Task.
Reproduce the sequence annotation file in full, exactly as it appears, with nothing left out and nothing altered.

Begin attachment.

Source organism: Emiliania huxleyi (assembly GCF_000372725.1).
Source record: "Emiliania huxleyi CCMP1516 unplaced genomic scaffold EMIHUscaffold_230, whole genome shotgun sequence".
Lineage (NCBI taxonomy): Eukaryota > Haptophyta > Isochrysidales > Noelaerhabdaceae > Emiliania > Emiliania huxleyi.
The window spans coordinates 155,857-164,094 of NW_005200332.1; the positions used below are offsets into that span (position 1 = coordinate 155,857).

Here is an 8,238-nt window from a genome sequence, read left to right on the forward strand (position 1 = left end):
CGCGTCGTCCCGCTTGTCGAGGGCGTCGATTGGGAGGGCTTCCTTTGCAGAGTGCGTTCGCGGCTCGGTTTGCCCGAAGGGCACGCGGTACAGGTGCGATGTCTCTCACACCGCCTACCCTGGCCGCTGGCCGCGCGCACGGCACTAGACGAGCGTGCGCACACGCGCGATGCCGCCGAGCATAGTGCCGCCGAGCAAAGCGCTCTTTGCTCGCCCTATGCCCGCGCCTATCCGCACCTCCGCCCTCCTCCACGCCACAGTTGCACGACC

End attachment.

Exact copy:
Source organism: Emiliania huxleyi (assembly GCF_000372725.1).
Source record: "Emiliania huxleyi CCMP1516 unplaced genomic scaffold EMIHUscaffold_230, whole genome shotgun sequence".
Lineage (NCBI taxonomy): Eukaryota > Haptophyta > Isochrysidales > Noelaerhabdaceae > Emiliania > Emiliania huxleyi.
The window spans coordinates 155,857-164,094 of NW_005200332.1; the positions used below are offsets into that span (position 1 = coordinate 155,857).

Here is an 8,238-nt window from a genome sequence, read left to right on the forward strand (position 1 = left end):
CGCGTCGTCCCGCTTGTCGAGGGCGTCGATTGGGAGGGCTTCCTTTGCAGAGTGCGTTCGCGGCTCGGTTTGCCCGAAGGGCACGCGGTACAGGTGCGATGTCTCTCACACCGCCTACCCTGGCCGCTGGCCGCGCGCACGGCACTAGACGAGCGTGCGCACACGCGCGATGCCGCCGAGCATAGTGCCGCCGAGCAAAGCGCTCTTTGCTCGCCCTATGCCCGCGCCTATCCGCACCTCCGCCCTCCTCCACGCCACAGTTGCACGACC